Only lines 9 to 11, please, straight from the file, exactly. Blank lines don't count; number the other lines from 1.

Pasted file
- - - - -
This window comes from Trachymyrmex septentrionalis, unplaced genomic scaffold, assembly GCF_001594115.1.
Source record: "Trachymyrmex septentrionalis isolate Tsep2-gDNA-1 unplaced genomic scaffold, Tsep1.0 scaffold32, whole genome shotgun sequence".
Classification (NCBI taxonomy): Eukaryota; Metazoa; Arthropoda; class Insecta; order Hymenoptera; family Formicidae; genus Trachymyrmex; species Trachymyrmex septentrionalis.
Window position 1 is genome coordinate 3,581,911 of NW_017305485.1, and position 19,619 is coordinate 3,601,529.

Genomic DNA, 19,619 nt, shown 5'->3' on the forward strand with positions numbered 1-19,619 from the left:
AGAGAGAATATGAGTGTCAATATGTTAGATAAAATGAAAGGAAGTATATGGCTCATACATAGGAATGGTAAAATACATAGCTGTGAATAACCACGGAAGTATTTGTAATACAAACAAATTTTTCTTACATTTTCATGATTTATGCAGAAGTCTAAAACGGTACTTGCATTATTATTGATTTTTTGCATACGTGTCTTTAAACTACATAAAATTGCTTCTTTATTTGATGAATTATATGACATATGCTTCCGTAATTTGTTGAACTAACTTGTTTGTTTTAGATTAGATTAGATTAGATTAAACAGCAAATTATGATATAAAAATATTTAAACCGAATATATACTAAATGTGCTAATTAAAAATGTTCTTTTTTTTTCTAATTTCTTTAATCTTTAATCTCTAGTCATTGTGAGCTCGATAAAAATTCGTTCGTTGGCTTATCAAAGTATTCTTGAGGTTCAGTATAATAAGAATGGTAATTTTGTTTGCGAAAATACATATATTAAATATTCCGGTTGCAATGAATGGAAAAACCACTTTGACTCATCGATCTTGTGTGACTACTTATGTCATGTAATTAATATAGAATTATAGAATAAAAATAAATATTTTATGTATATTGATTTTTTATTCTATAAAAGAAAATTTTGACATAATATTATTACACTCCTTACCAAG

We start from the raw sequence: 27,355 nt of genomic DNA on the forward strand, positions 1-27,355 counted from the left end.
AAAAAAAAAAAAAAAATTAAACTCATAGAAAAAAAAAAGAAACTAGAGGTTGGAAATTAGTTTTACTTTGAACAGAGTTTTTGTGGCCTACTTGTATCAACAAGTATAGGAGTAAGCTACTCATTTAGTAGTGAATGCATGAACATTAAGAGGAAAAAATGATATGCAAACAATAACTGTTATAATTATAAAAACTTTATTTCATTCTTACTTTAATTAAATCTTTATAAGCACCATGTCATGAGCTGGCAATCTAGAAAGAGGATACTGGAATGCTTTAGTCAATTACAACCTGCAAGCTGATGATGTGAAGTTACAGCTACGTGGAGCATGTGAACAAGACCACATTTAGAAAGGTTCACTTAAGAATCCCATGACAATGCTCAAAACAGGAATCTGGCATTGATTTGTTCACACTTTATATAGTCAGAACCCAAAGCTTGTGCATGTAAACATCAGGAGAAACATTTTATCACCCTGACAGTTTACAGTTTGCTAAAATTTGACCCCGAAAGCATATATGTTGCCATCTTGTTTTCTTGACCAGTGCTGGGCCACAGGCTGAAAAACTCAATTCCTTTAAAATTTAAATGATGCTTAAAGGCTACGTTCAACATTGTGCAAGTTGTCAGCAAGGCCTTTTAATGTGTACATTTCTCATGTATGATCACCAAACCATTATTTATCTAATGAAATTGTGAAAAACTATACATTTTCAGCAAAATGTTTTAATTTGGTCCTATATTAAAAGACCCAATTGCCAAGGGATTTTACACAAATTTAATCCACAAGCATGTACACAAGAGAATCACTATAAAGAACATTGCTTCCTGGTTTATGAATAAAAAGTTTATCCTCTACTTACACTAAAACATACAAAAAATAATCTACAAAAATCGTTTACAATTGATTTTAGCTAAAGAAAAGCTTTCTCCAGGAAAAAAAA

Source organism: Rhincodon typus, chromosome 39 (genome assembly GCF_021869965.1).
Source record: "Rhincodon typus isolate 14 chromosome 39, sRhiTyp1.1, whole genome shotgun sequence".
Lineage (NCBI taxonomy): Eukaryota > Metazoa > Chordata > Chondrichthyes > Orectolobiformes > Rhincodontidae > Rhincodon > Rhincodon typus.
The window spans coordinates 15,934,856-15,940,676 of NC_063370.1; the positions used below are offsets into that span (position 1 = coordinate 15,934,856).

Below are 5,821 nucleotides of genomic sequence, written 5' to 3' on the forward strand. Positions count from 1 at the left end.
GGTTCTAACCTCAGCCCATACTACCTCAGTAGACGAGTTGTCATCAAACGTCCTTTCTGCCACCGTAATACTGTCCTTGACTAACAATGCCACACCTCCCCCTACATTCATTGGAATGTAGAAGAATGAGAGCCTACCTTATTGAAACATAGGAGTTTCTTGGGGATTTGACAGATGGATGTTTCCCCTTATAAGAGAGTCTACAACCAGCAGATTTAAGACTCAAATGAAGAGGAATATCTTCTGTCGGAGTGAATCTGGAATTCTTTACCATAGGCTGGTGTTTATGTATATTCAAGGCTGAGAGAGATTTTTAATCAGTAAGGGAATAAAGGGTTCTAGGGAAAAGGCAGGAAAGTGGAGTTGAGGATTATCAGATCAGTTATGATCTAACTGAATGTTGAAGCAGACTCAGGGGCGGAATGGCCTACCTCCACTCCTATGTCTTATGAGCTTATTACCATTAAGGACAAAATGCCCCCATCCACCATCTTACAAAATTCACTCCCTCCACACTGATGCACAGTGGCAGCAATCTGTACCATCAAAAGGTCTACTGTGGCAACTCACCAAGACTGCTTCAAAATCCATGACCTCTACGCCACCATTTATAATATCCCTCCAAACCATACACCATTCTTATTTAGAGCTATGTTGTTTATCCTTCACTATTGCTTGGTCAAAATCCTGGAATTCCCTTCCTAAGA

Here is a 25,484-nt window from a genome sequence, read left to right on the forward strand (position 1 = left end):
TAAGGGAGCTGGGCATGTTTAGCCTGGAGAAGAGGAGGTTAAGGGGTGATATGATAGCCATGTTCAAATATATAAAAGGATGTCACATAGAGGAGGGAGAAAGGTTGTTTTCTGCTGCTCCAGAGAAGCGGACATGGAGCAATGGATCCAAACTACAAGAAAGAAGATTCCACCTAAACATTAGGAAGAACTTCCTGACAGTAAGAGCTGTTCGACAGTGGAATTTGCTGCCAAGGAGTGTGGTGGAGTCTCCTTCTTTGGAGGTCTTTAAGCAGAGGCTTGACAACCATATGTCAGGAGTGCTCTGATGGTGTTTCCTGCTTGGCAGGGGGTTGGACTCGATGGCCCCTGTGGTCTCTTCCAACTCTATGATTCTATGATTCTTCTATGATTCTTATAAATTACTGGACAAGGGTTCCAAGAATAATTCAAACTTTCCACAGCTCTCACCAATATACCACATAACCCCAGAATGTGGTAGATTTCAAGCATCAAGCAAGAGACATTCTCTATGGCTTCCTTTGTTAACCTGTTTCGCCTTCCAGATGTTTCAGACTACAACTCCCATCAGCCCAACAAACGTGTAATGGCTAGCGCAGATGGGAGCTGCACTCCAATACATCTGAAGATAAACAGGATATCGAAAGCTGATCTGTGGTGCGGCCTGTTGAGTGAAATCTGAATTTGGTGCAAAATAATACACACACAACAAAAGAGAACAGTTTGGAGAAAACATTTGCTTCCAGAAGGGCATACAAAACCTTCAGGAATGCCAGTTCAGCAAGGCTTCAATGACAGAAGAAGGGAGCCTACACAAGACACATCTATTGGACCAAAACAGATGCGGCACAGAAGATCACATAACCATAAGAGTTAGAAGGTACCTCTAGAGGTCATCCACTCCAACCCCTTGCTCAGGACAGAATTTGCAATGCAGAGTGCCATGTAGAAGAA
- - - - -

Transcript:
Source organism: Rhincodon typus, chromosome 39 (genome assembly GCF_021869965.1).
Source record: "Rhincodon typus isolate 14 chromosome 39, sRhiTyp1.1, whole genome shotgun sequence".
Lineage (NCBI taxonomy): Eukaryota > Metazoa > Chordata > Chondrichthyes > Orectolobiformes > Rhincodontidae > Rhincodon > Rhincodon typus.